Wednesday, November 11, 2009


originally posted elsewhere.

Acceptance is an interesting concept. As Americans, we accept many natural truths about our daily lives. We see homeless people but we don't care enough to do anything about it. Sure we're divided about how they became homeless or what to do about it but ultimately we accept them as a reality. Well, homeless people also exist in Korea. That's not my point.

My point for this post is acceptance in general. Are foreigners accepted as a part of daily life in Korea? Yes. Are they accepted as productive members of society? Not really. Will foreigners ever have a voice outside of the English teaching field? Sure. Eventually. But not right now. For now, it's a necessary evil - Asian-looking foreigners are here to work crummy conditions in factories and western-looking foreigners are here to teach the young people English so as to raise the international profile of Korea.

But, what is my place? I'm not here to teach English. I'm here to learn Korean history, the language, and to get married (what? you didn't see that coming?). So where do I fit in? Allow me to make an analogy.

I notice a lot of Koreans spitting in the streets in Seoul. Perhaps this happens out in the rural areas, too but I can only atest to the spitting nature of Seoulites. It is repulsive. But, it's an accepted part of Korean life. A small, accepted part.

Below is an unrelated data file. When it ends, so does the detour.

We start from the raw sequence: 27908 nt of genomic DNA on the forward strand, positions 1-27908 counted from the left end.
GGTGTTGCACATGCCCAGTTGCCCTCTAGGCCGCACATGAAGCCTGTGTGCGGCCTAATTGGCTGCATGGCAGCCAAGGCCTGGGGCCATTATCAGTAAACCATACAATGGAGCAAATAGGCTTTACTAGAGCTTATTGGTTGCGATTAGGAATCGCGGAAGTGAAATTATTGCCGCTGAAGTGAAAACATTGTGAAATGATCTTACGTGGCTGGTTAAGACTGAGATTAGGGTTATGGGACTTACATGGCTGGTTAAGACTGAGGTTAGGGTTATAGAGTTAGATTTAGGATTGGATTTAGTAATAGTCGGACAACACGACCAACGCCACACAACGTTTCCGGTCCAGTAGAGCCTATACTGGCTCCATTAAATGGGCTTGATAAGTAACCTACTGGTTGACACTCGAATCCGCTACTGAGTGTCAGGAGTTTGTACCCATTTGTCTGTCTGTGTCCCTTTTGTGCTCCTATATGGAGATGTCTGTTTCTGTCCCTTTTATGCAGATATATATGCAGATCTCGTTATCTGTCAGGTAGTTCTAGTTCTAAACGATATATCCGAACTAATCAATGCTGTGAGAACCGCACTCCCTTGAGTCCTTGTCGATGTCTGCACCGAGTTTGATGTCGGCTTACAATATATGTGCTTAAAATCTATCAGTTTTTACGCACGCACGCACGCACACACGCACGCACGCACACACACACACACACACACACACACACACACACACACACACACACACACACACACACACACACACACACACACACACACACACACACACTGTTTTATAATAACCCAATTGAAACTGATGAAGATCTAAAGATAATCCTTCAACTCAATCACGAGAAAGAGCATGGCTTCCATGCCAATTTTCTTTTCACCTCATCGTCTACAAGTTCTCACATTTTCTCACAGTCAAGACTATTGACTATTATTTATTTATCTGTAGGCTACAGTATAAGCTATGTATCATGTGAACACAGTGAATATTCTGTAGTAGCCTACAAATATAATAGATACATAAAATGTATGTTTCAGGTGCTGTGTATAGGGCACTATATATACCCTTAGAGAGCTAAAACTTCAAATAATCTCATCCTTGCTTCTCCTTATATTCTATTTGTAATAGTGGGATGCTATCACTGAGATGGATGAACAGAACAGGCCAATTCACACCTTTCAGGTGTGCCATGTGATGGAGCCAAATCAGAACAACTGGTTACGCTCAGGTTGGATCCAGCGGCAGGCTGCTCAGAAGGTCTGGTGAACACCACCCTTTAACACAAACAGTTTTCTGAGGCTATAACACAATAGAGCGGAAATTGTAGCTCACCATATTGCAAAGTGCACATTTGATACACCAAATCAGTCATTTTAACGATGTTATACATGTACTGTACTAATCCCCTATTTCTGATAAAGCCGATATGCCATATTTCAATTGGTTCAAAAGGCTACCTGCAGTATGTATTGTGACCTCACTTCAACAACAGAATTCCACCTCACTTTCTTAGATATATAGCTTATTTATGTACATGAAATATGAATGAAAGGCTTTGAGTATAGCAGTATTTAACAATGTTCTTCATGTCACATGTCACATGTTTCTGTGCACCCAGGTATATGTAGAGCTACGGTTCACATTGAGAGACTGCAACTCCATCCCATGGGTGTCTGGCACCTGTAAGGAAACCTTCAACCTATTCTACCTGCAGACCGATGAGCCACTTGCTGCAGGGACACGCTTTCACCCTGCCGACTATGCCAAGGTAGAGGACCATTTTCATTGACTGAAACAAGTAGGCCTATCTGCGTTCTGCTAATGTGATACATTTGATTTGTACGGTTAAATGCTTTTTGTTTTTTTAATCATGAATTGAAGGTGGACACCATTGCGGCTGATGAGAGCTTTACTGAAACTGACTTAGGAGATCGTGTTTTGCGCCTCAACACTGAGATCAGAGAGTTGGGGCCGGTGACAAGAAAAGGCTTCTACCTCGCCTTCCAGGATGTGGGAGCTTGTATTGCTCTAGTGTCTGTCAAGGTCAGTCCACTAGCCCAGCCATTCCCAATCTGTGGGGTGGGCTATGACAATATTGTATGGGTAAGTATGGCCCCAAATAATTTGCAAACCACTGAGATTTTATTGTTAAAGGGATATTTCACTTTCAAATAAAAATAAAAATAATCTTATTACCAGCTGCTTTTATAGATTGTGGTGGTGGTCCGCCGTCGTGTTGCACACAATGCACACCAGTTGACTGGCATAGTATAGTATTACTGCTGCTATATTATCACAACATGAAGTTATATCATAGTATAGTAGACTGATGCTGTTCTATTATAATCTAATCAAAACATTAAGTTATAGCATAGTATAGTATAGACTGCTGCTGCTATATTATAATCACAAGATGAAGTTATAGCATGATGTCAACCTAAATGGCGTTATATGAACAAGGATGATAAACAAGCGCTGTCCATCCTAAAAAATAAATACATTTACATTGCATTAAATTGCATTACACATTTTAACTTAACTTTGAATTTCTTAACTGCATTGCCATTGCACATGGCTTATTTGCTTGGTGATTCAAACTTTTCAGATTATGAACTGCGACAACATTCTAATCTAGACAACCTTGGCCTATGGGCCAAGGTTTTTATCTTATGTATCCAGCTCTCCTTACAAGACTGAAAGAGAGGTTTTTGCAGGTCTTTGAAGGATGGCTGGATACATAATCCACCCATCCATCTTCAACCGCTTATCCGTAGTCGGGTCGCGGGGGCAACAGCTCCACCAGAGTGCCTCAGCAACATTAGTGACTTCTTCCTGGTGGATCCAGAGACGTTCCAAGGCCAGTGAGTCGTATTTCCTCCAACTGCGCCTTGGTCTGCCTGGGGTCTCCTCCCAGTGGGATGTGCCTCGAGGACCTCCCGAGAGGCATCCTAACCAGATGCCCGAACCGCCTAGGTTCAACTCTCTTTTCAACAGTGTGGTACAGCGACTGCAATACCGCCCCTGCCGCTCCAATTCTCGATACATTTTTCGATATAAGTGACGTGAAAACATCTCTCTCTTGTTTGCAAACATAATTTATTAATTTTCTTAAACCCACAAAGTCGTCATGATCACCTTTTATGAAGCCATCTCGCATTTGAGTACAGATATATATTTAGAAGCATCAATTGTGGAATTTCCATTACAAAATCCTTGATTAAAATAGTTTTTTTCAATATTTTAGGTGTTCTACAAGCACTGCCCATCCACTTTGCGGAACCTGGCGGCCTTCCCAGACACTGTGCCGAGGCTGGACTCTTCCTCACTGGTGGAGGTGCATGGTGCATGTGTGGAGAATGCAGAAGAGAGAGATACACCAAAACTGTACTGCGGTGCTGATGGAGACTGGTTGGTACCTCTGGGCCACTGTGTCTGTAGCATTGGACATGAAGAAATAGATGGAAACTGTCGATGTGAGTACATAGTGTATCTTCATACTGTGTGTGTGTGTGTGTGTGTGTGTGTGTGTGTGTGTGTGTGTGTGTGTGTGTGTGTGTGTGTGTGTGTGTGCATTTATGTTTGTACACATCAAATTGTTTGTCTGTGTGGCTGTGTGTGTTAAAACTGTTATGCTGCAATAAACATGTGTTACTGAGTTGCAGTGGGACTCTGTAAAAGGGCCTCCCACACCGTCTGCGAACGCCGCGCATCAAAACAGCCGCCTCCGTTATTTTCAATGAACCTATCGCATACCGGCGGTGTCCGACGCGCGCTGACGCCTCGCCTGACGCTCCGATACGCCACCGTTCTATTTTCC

That's kind of how I view foreign English teachers in Korea. A spit on a sidewalk. No, I don't mean literally and certainly don't mean any disrespect, but it's fitting in my mind. It's this unpleasant but fairly common sight to see - a foreign English teacher. Other Koreans think spitting is gross, sure, but it's accepted. Just like the sight of a Western-looking guy buying groceries, riding the bus, and holding hands with a Korean woman. Want your kid to speak English? Then accept the fact that some English teachers will be in the streets.

I had expected to not be lumped in the same category as the rest of foreigners because I love Korea; plus, I'm a "real" teacher at a public school, not an academy. Sorry again, I don't mean to look down on teachers without teaching degrees, but when your focus on ESL and actual teaching as an undergraduate, it's more applicable in the teaching job field than say, a degree in IT or Communications. Any 학원 teachers looking to leave nasty comments - try to be open minded. If the job market here was for computers or for speech giving, then those degrees would trump my teaching degree any day of the week.

Anyways, yeah I'm not a 학원 teacher, and I have a teaching degree. Fantastic. Too bad I have a white face...I'm the poster boy for America. I'm, therefore, an English teacher. Why else would I be in Korea?

This leads me to believe that no matter how fluent I become, no matter where I work, I'll still be immediately identified as an English teacher (at least at first glance). Teaching English to elementary school kids is not what I always want to do, so I'm not complaining nor am I venting. I simply am fascinated by this instant recognition - be it false or accurate. At the moment, it's dead accurate. But, five years from now? It had better be a different story.